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Trivia / Reservoir Dogs

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  • Actor-Inspired Element:
    • The woman Mr. Orange shoots is Tim Roth's dialect coach Suzanne Celeste. Roth insisted that she take the role, as she was very hard on him.
    • The suit Harvey Keitel wore was his own. It had been a specially-made gift from French Designer Agnès B.
  • Banned in China: It's illegal to own a copy and/or import the video game in New Zealand. Australia also banned it.
  • Breakthrough Hit: For Quentin Tarantino.
  • Cast the Expert: Mr. Blue, a member of the gang who only shows up in two scenes is played by Eddie Bunker, a real life former criminal and convicted felon before he went into acting and writing crime fiction and, despite his criminal impulses remaining in his twilight years, was able to retire from a life of crime based solely on the profits he made in crime fiction.
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  • Cast the Runner-Up: Steve Buscemi auditioned for Mr. White and Nice Guy Eddie. He was also offered Mr. Orange. Michael Madsen auditioned for Mr. Pink.
  • Creator Backlash: Eddie Bunker (Mr. Blue's actor) said in an interview that the heist crew eating in a public diner wearing the suits they intend to wear while carrying out a robbery and working with people you don't know and are unable to trust were bad ideas.
  • Deleted Scene:
    • Two alternate angles of the ear-slicing scene, one of which is more graphic.
    • A lengthy sequence concerning a background check on Mr. White (whose full name is revealed to be Lawrence Dimick). This sequence also features a female speaking part (there are none in the theatrical release) played by Nina Siemaszko.
    • A car scene featuring Mr. White, Mr. Pink, and Nice Guy Eddie after they leave Mr. Blonde with the cop and Mr. Orange.
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    • Freddie (Mr. Orange) and his partner discuss in more detail the semantics of the undercover operation.
  • Descended Creator: Quentin Tarantino as Mister Brown. He originally wrote the role of Mister Pink for himself.
  • Fake American: The very British Tim Roth plays an American.
  • Fan Nickname: The heist crew are lovingly called "The Reservoir Dogs" or "The Dogs" by fans
  • Hostility on the Set: Lawrence Tierney didn't make any friends onset due to his difficult personality. He would often provoke Quentin Tarantino and his younger castmembers, almost getting into a fight with Michael Madsen. According to Steve Buscemi in a podcast interview, everyone had a difficult time with Tierney because he was easily distracted and kept forgetting his lines. Tarantino and everyone else were so upset with him that he fired Lawrence on the third day of filming.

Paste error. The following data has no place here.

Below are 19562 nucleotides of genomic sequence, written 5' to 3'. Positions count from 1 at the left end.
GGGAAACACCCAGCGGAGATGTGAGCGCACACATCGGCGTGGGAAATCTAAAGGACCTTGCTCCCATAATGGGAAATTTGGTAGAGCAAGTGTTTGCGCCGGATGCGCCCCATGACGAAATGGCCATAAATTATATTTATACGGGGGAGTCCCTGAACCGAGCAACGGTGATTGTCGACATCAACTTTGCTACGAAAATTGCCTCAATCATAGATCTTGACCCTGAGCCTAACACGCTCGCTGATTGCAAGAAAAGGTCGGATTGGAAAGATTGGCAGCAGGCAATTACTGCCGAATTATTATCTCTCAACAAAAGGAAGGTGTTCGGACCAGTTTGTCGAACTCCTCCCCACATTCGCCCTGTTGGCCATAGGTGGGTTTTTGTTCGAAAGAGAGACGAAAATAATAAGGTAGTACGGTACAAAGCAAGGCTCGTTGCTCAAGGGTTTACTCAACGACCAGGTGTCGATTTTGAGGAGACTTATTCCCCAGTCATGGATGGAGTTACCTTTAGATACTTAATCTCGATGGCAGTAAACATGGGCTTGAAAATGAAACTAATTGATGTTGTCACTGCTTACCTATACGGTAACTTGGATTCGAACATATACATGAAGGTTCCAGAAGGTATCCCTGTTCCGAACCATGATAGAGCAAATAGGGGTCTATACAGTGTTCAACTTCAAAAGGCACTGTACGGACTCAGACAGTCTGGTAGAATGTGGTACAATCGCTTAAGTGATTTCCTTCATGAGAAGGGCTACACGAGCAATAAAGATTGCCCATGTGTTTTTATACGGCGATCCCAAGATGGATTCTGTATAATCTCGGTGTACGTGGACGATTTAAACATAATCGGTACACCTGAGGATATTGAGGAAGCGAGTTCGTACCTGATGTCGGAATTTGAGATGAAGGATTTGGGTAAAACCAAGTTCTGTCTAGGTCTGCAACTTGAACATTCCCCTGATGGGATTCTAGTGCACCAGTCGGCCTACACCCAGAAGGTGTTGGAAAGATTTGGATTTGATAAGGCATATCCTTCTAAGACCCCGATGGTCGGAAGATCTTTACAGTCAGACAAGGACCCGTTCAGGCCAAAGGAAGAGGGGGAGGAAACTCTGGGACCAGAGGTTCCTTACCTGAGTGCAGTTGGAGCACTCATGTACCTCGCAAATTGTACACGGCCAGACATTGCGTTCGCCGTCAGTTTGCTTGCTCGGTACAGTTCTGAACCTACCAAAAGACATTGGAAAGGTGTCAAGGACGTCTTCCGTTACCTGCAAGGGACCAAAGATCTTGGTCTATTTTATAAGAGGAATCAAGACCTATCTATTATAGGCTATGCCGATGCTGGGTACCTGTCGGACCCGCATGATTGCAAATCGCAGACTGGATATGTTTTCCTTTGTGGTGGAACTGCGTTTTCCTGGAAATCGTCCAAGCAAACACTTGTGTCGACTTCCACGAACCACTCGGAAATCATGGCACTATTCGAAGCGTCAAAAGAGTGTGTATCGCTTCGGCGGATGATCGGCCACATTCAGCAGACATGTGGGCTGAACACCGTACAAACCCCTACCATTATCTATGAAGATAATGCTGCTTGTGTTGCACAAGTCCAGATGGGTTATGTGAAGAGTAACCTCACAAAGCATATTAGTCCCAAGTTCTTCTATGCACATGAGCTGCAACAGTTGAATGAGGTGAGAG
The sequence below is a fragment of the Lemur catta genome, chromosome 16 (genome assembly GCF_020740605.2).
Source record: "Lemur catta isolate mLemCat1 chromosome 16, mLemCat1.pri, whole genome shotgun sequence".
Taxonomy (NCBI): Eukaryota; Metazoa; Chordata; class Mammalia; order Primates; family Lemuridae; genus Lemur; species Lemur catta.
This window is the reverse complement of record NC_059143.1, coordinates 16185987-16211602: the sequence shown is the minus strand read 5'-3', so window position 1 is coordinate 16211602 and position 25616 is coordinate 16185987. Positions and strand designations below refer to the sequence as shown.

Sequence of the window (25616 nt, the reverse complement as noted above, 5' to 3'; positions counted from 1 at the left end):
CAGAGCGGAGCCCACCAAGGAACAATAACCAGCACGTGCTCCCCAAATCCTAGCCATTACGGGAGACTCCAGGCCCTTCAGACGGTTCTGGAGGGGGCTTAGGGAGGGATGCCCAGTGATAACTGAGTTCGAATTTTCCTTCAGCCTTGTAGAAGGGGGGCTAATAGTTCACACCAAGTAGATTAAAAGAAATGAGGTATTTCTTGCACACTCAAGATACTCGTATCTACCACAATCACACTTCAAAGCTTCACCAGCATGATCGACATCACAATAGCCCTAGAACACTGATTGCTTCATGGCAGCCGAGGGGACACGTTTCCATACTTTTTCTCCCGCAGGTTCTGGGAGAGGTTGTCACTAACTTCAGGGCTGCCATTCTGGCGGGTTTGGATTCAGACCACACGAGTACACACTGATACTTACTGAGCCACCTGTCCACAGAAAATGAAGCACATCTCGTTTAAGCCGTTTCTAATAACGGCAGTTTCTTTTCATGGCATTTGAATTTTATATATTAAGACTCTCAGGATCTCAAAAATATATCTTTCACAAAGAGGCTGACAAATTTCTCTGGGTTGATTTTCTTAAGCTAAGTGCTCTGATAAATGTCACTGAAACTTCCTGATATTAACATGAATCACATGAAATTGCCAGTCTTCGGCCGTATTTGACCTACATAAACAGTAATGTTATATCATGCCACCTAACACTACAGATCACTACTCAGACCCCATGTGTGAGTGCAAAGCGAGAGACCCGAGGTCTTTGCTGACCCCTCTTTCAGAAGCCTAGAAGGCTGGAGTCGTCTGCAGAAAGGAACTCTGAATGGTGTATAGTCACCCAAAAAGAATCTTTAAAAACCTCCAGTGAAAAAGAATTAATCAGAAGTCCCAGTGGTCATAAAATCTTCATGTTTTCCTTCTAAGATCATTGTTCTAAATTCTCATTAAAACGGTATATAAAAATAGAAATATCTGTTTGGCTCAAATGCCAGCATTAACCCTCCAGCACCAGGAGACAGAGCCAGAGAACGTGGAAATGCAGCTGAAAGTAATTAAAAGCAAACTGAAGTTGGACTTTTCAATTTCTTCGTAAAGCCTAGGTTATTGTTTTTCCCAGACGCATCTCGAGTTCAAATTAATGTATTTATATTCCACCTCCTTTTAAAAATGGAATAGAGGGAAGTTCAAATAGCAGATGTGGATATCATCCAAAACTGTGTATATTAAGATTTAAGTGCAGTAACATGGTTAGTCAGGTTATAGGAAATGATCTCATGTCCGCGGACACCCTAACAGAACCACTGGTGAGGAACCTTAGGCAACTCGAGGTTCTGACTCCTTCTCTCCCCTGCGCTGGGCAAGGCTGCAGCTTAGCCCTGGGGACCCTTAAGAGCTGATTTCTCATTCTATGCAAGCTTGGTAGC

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  • Method Acting: According to an interview on the DVD, Michael Madsen says that Kirk Baltz asked to ride in his trunk to experience what it was really like. Madsen agreed, but decided as he went along that this was time for his own character development. So he drove down a long alley with potholes, and then a Taco Bell drive-through before taking Baltz back to the parking lot and letting him out. The soda he ordered at said drive-through is the same one he can be seen drinking during his character's first appearance in the warehouse.
  • No Budget:
    • Originally planned to be shot for just $30,000 until Harvey Keitel saw the script and came on as Mr. White & the executive producer, which increased the budget to $1.2 million.
    • The film's budget was so low that many of the actors simply used their own clothing as wardrobe; most notably Chris Penn's track jacket. The signature black suits were provided for free by the designer, based on her love for the American crime film genre. Steve Buscemi wore his own black jeans instead of suit pants.
    • The budget didn't stretch to obtaining police assistance for traffic control so in the scene where Mr. Pink forces a woman out of her car and drives off in it, he could only do so when the traffic lights were green.
    • Mr. Blonde's Cadillac Coupe de Ville actually belonged to Michael Madsen because the budget wasn't big enough to buy a car for the character.
  • Reality Subtext: Note in the opening scene when the gang are discussing Madonna, Nice Guy Eddie keeps out of the discussion. His actor, Chris Penn, deferred from saying anything on screen about his former sister-in-law.